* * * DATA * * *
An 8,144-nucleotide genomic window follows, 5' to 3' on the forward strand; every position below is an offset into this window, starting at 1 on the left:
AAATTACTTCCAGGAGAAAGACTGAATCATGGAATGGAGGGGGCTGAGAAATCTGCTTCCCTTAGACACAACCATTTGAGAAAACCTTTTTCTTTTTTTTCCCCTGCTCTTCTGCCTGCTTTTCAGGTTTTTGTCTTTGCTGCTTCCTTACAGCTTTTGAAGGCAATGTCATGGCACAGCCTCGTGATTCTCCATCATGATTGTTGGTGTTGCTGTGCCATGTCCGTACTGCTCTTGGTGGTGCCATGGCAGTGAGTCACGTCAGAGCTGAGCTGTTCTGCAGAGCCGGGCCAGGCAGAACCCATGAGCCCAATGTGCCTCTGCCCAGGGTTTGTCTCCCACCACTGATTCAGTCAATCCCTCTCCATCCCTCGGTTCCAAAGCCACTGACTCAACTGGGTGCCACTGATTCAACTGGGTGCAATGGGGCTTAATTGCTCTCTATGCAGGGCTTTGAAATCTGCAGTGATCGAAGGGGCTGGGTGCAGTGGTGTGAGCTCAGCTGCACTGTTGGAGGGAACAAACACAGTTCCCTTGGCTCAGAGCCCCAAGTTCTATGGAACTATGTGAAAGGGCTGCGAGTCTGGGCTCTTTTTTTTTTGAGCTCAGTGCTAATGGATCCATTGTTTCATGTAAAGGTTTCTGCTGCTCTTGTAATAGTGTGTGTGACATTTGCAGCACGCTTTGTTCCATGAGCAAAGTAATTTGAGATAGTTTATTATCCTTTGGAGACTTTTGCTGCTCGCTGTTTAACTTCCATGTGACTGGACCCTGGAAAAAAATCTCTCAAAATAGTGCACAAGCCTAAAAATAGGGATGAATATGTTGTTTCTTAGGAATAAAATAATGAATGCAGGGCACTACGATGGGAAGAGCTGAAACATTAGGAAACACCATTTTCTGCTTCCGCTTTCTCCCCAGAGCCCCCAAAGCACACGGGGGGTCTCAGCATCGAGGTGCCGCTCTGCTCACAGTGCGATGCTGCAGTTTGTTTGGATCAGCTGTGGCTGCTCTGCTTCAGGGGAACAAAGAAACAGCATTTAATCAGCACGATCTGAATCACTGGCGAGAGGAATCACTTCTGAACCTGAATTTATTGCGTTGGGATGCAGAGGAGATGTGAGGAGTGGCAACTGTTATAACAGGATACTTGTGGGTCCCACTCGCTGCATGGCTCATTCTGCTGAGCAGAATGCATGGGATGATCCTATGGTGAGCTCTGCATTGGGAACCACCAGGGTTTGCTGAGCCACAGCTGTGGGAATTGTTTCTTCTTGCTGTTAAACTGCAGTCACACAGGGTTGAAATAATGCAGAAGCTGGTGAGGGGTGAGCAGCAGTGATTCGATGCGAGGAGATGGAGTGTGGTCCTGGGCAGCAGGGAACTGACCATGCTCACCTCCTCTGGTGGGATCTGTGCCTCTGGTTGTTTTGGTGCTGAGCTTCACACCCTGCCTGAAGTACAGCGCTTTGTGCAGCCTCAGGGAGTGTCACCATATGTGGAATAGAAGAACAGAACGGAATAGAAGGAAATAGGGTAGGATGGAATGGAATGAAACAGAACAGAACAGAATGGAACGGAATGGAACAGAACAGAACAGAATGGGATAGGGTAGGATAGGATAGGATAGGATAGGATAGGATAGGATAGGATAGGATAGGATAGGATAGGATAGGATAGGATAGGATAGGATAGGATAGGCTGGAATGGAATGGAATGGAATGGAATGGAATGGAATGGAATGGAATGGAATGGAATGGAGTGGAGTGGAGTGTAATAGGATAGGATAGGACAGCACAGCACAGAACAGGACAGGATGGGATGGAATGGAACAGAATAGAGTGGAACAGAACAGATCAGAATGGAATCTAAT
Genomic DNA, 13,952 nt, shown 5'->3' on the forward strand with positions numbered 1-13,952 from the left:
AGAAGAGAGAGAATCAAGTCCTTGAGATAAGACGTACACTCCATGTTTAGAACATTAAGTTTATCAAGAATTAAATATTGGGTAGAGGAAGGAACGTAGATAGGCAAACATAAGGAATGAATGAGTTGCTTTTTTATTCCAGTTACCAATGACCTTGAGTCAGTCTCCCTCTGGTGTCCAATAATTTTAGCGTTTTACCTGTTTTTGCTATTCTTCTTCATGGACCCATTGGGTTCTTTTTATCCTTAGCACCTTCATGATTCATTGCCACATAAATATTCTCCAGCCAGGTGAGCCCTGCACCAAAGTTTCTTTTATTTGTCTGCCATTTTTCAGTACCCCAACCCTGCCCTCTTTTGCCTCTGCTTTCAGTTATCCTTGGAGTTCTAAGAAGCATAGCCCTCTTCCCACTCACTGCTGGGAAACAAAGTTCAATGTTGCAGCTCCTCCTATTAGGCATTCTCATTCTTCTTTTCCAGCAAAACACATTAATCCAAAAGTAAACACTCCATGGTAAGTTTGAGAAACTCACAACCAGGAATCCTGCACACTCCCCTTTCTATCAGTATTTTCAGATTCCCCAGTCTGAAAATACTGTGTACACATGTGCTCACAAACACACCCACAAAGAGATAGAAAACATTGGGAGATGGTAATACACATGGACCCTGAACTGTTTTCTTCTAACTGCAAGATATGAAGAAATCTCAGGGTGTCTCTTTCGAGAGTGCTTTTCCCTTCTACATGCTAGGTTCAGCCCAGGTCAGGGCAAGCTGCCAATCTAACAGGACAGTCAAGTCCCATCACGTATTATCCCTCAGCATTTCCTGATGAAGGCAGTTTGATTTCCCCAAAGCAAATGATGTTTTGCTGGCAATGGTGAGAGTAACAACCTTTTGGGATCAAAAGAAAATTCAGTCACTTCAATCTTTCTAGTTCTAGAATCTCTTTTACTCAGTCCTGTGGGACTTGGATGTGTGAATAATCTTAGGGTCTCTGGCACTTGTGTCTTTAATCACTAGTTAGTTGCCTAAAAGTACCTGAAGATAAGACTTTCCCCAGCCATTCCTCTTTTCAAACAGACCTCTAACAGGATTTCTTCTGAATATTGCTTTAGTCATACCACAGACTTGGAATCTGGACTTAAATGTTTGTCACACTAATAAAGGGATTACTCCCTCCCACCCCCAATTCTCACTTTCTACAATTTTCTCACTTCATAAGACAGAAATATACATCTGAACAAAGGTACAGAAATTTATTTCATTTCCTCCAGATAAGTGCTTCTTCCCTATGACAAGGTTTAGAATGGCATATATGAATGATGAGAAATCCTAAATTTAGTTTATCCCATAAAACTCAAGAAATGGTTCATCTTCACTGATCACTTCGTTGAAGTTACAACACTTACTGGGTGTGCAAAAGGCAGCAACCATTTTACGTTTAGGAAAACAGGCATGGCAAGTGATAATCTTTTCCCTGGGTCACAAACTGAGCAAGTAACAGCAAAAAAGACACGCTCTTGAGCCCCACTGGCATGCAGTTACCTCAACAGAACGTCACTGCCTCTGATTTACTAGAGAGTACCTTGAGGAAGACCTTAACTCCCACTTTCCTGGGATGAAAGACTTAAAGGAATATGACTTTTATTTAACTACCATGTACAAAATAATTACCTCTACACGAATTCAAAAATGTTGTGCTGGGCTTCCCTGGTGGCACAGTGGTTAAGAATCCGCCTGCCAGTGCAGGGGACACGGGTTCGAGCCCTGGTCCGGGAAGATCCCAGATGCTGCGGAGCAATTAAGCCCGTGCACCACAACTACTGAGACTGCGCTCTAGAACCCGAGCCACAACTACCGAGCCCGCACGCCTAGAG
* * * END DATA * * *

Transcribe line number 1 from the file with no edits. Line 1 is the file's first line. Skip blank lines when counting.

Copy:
An 8,144-nucleotide genomic window follows, 5' to 3' on the forward strand; every position below is an offset into this window, starting at 1 on the left: